October 5, 2022

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US stocks close lower as investors assess signs of economic woes | Financial Markets News

The S&P 500 dropped, dragged lower by a slide in megacaps including Tesla Inc., Amazon.com Inc. and Apple Inc.

By Bloomberg

Stocks fell back toward session lows in the last hour of trading Monday as investors assessed the latest signs of economic malaise in the US and China.

The S&P 500 dropped, dragged lower by a slide in megacaps including Tesla Inc., Amazon.com Inc. and Apple Inc. The tech-heavy Nasdaq 100 dropped more than 1%. Equity markets gave up earlier gains in a seesaw session amid data showing China’s industrial output and consumer spending hit the worst levels since the pandemic began, hurt by Covid lockdowns. New York state manufacturing activity unexpectedly contracted in May, stoking concerns of slowing economic activity that may complicate the Federal Reserve’s policy path.

Adding to those growth concerns, New York City is preparing to hit a high Covid-transmission level in the coming days that would have it reconsidering mask requirements in public places.

S&P 500 has further downside before testing crucial 200-week moving average

The risk of an economic downturn amid price pressures and rising borrowing costs remains the major worry for markets. Goldman Sachs Group Inc. Senior Chairman Lloyd Blankfein urged companies and consumers to gird for a US recession, saying it’s a “very, very high risk.”  That said, while the US market is pricing in 40% odds of a recession, history shows the S&P 500 tended to rally in the absence of the worst case, according to a study by UBS Group AG.

In corporate news, Twitter Inc. shares fell Monday, erasing all the gains the stock made since Elon Musk disclosed his stake in the social media platform. JetBlue Airways Corp. made a hostile $3.3 billion cash bid for Spirit Airlines Inc., appealing directly to shareholders to prevail over a rival offer for the discount carrier. Verizon Communications Inc. plans to raise prices on its wireless bills for the first time in two years. McDonald’s Corp. said it will pull out of Russia after more than 30 years of operation in the country and will take a write-off of $1.2 billion to $1.4 billion for the move.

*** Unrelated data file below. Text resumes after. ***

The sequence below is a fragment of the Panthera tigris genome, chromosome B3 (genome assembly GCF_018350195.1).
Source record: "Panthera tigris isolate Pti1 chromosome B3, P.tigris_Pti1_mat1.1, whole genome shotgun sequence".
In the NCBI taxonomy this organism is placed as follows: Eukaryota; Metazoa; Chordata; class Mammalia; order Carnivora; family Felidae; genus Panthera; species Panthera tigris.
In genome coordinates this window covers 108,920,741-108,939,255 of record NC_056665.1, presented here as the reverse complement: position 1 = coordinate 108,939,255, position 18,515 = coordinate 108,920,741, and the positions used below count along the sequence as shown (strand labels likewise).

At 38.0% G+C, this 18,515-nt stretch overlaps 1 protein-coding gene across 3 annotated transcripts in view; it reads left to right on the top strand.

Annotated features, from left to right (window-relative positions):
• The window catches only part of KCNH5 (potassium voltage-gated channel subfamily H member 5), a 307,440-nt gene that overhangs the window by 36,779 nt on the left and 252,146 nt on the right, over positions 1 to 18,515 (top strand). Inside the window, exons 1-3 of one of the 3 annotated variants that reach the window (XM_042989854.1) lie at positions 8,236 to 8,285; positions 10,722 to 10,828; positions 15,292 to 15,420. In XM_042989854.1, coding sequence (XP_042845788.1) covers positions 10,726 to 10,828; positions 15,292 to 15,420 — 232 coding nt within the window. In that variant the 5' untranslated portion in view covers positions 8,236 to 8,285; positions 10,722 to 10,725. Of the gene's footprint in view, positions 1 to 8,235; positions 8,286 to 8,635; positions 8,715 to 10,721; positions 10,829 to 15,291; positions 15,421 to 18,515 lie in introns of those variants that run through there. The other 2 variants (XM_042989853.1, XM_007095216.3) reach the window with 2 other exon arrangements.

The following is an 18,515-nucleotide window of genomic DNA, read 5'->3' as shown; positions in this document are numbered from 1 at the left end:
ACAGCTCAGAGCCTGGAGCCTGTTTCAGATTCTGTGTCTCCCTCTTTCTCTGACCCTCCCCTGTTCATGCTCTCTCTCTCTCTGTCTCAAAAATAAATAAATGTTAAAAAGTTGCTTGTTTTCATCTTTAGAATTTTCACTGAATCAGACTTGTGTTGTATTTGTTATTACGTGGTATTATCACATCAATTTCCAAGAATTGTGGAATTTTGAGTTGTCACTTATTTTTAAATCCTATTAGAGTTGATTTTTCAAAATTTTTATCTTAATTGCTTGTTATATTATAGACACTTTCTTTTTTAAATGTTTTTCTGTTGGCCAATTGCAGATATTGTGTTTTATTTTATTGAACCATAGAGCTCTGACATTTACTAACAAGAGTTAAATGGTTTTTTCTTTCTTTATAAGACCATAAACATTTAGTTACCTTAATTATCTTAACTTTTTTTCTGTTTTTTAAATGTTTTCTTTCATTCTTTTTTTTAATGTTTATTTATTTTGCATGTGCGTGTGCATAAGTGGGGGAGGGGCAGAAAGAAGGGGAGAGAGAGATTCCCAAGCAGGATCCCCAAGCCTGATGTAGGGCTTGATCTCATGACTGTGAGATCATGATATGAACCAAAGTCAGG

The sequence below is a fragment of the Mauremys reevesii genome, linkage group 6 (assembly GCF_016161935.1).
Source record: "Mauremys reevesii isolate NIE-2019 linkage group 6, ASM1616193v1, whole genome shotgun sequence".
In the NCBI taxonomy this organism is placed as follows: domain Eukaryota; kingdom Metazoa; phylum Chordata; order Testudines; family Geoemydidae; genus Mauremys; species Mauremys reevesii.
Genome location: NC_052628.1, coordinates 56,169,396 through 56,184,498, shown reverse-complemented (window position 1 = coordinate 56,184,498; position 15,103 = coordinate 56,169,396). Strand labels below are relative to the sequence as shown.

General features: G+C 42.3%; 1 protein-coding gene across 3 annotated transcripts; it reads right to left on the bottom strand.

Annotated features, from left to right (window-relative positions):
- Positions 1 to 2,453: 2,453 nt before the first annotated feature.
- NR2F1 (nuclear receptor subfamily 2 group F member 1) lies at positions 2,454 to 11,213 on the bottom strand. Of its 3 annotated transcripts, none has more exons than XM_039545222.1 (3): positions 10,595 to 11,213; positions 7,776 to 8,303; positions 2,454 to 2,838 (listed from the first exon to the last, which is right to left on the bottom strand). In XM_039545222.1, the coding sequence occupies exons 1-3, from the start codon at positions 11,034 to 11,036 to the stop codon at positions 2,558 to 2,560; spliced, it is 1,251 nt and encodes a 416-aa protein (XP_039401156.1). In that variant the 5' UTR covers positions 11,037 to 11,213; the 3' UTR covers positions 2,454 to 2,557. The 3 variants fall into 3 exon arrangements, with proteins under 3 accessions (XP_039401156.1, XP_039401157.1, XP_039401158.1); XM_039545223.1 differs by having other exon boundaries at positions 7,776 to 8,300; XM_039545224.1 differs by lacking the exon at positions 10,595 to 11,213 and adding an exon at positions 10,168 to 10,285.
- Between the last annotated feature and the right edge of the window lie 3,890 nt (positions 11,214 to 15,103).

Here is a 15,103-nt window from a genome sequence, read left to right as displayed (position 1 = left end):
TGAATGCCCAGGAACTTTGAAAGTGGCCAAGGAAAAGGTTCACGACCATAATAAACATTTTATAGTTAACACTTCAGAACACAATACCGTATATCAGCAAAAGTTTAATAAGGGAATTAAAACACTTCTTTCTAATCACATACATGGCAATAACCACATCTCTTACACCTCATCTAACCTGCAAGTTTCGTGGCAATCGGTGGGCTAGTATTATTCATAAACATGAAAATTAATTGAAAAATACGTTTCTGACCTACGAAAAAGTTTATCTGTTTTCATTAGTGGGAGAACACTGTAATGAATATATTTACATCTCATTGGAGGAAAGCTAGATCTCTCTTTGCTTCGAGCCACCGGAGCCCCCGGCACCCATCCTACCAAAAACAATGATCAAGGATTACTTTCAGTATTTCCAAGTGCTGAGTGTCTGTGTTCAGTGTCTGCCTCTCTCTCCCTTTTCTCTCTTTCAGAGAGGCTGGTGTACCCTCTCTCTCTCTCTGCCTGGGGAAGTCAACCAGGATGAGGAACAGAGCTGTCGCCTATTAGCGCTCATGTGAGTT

What to watch this week:

  • Fed Chair Jerome Powell among slate of Fed speakers Tuesday
  • Reserve Bank of Australia releases minutes of its May policy meeting Tuesday
  • G-7 finance ministers and central bankers meeting Wednesday
  • Eurozone, UK CPI Wednesday
  • Philadelphia Fed President Patrick Harker speaks Wednesday
  • China loan prime rates Friday

Some of the main moves in markets:

Stocks

  • The S&P 500 fell 0.4% as of 4 p.m. New York time
  • The Nasdaq 100 fell 1.2%
  • The Dow Jones Industrial Average was little changed
  • The MSCI World index fell 0.1%

Currencies

  • The Bloomberg Dollar Spot Index fell 0.3%
  • The euro rose 0.2% to $1.0432
  • The British pound rose 0.4% to $1.2317
  • The Japanese yen was little changed at 129.12 per dollar

Bonds

  • The yield on 10-year Treasuries declined three basis points to 2.88%
  • Germany’s 10-year yield declined one basis point to 0.94%
  • Britain’s 10-year yield declined one basis point to 1.73%

Commodities

  • West Texas Intermediate crude rose 3.2% to $114.08 a barrel
  • Gold futures rose 0.9% to $1,825.10 an ounce

–With assistance from Michael Msika, Andreea Papuc, Robert Brand and Isabelle Lee.